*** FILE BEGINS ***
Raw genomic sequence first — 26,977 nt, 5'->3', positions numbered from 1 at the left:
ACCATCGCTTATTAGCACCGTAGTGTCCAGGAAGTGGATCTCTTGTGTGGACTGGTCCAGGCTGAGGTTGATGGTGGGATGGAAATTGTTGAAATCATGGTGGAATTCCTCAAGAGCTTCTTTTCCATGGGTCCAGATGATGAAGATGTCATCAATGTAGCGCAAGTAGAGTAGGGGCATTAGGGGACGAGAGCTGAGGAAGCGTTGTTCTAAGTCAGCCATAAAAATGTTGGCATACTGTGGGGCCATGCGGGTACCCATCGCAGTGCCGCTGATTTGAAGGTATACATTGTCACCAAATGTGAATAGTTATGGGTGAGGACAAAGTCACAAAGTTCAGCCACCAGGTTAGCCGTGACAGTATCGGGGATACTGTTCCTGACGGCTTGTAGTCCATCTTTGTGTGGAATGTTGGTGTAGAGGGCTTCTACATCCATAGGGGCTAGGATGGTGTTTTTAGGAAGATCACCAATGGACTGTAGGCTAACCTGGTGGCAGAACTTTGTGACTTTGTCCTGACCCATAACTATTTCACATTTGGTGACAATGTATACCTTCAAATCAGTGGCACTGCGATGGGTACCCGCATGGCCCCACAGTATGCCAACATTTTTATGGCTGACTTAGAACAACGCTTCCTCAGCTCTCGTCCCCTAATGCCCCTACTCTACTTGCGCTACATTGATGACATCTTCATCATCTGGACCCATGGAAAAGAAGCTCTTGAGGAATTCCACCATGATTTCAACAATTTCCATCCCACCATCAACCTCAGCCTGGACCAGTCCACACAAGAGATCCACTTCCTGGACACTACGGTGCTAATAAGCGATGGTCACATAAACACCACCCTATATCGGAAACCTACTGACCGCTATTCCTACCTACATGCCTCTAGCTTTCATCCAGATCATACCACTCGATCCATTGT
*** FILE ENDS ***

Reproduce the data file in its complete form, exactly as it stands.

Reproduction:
Raw genomic sequence first — 26,977 nt, 5'->3', positions numbered from 1 at the left:
ACCATCGCTTATTAGCACCGTAGTGTCCAGGAAGTGGATCTCTTGTGTGGACTGGTCCAGGCTGAGGTTGATGGTGGGATGGAAATTGTTGAAATCATGGTGGAATTCCTCAAGAGCTTCTTTTCCATGGGTCCAGATGATGAAGATGTCATCAATGTAGCGCAAGTAGAGTAGGGGCATTAGGGGACGAGAGCTGAGGAAGCGTTGTTCTAAGTCAGCCATAAAAATGTTGGCATACTGTGGGGCCATGCGGGTACCCATCGCAGTGCCGCTGATTTGAAGGTATACATTGTCACCAAATGTGAATAGTTATGGGTGAGGACAAAGTCACAAAGTTCAGCCACCAGGTTAGCCGTGACAGTATCGGGGATACTGTTCCTGACGGCTTGTAGTCCATCTTTGTGTGGAATGTTGGTGTAGAGGGCTTCTACATCCATAGGGGCTAGGATGGTGTTTTTAGGAAGATCACCAATGGACTGTAGGCTAACCTGGTGGCAGAACTTTGTGACTTTGTCCTGACCCATAACTATTTCACATTTGGTGACAATGTATACCTTCAAATCAGTGGCACTGCGATGGGTACCCGCATGGCCCCACAGTATGCCAACATTTTTATGGCTGACTTAGAACAACGCTTCCTCAGCTCTCGTCCCCTAATGCCCCTACTCTACTTGCGCTACATTGATGACATCTTCATCATCTGGACCCATGGAAAAGAAGCTCTTGAGGAATTCCACCATGATTTCAACAATTTCCATCCCACCATCAACCTCAGCCTGGACCAGTCCACACAAGAGATCCACTTCCTGGACACTACGGTGCTAATAAGCGATGGTCACATAAACACCACCCTATATCGGAAACCTACTGACCGCTATTCCTACCTACATGCCTCTAGCTTTCATCCAGATCATACCACTCGATCCATTGT